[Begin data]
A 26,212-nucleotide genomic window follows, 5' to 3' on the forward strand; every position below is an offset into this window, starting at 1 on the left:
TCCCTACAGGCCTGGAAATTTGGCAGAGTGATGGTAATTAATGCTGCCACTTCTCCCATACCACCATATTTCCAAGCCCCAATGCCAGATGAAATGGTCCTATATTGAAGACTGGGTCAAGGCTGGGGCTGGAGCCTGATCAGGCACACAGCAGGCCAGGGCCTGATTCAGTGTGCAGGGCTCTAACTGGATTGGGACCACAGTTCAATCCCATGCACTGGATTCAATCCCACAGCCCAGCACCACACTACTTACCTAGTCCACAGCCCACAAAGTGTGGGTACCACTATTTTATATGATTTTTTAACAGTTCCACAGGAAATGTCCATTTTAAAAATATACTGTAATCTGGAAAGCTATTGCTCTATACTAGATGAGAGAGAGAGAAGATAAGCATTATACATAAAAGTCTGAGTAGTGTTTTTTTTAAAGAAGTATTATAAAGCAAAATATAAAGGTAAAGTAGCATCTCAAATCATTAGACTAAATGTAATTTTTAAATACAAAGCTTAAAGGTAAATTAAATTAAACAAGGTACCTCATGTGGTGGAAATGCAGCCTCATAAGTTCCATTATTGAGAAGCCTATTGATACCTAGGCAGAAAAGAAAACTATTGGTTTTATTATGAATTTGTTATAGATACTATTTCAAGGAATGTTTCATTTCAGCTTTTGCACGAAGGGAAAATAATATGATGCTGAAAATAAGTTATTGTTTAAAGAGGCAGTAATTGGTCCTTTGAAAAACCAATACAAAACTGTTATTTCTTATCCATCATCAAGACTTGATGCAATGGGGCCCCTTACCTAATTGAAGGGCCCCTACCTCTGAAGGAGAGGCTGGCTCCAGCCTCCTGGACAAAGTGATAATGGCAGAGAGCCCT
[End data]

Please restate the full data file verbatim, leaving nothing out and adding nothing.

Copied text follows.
A 26,212-nucleotide genomic window follows, 5' to 3' on the forward strand; every position below is an offset into this window, starting at 1 on the left:
TCCCTACAGGCCTGGAAATTTGGCAGAGTGATGGTAATTAATGCTGCCACTTCTCCCATACCACCATATTTCCAAGCCCCAATGCCAGATGAAATGGTCCTATATTGAAGACTGGGTCAAGGCTGGGGCTGGAGCCTGATCAGGCACACAGCAGGCCAGGGCCTGATTCAGTGTGCAGGGCTCTAACTGGATTGGGACCACAGTTCAATCCCATGCACTGGATTCAATCCCACAGCCCAGCACCACACTACTTACCTAGTCCACAGCCCACAAAGTGTGGGTACCACTATTTTATATGATTTTTTAACAGTTCCACAGGAAATGTCCATTTTAAAAATATACTGTAATCTGGAAAGCTATTGCTCTATACTAGATGAGAGAGAGAGAAGATAAGCATTATACATAAAAGTCTGAGTAGTGTTTTTTTTAAAGAAGTATTATAAAGCAAAATATAAAGGTAAAGTAGCATCTCAAATCATTAGACTAAATGTAATTTTTAAATACAAAGCTTAAAGGTAAATTAAATTAAACAAGGTACCTCATGTGGTGGAAATGCAGCCTCATAAGTTCCATTATTGAGAAGCCTATTGATACCTAGGCAGAAAAGAAAACTATTGGTTTTATTATGAATTTGTTATAGATACTATTTCAAGGAATGTTTCATTTCAGCTTTTGCACGAAGGGAAAATAATATGATGCTGAAAATAAGTTATTGTTTAAAGAGGCAGTAATTGGTCCTTTGAAAAACCAATACAAAACTGTTATTTCTTATCCATCATCAAGACTTGATGCAATGGGGCCCCTTACCTAATTGAAGGGCCCCTACCTCTGAAGGAGAGGCTGGCTCCAGCCTCCTGGACAAAGTGATAATGGCAGAGAGCCCT